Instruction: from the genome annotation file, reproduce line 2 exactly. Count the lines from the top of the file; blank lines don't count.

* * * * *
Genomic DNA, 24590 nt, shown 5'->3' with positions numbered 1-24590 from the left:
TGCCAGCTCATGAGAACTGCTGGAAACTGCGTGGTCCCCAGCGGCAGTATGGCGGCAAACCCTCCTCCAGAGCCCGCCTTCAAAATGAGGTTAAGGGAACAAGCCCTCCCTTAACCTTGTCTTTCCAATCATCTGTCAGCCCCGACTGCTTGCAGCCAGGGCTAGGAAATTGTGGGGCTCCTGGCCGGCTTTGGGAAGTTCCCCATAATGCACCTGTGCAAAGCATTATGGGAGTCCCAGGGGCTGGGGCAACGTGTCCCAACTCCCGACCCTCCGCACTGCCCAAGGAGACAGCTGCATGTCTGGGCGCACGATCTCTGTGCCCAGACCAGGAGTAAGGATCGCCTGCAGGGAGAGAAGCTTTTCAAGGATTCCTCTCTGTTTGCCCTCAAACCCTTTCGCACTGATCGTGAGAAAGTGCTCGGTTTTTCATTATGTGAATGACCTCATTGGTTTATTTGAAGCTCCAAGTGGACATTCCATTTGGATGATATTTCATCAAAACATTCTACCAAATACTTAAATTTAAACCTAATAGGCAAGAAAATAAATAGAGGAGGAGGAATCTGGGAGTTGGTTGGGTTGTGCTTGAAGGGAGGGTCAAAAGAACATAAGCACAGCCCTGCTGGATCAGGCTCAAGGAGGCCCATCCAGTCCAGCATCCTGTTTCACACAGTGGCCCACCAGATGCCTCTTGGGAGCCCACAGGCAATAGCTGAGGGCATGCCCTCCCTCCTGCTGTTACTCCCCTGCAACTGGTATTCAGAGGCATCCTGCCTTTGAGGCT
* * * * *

TGCCAGCTCATGAGAACTGCTGGAAACTGCGTGGTCCCCAGCGGCAGTATGGCGGCAAACCCTCCTCCAGAGCCCGCCTTCAAAATGAGGTTAAGGGAACAAGCCCTCCCTTAACCTTGTCTTTCCAATCATCTGTCAGCCCCGACTGCTTGCAGCCAGGGCTAGGAAATTGTGGGGCTCCTGGCCGGCTTTGGGAAGTTCCCCATAATGCACCTGTGCAAAGCATTATGGGAGTCCCAGGGGCTGGGGCAACGTGTCCCAACTCCCGACCCTCCGCACTGCCCAAGGAGACAGCTGCATGTCTGGGCGCACGATCTCTGTGCCCAGACCAGGAGTAAGGATCGCCTGCAGGGAGAGAAGCTTTTCAAGGATTCCTCTCTGTTTGCCCTCAAACCCTTTCGCACTGATCGTGAGAAAGTGCTCGGTTTTTCATTATGTGAATGACCTCATTGGTTTATTTGAAGCTCCAAGTGGACATTCCATTTGGATGATATTTCATCAAAACATTCTACCAAATACTTAAATTTAAACCTAATAGGCAAGAAAATAAATAGAGGAGGAGGAATCTGGGAGTTGGTTGGGTTGTGCTTGAAGGGAGGGTCAAAAGAACATAAGCACAGCCCTGCTGGATCAGGCTCAAGGAGGCCCATCCAGTCCAGCATCCTGTTTCACACAGTGGCCCACCAGATGCCTCTTGGGAGCCCACAGGCAATAGCTGAGGGCATGCCCTCCCTCCTGCTGTTACTCCCCTGCAACTGGTATTCAGAGGCATCCTGCCTTTGAGGCT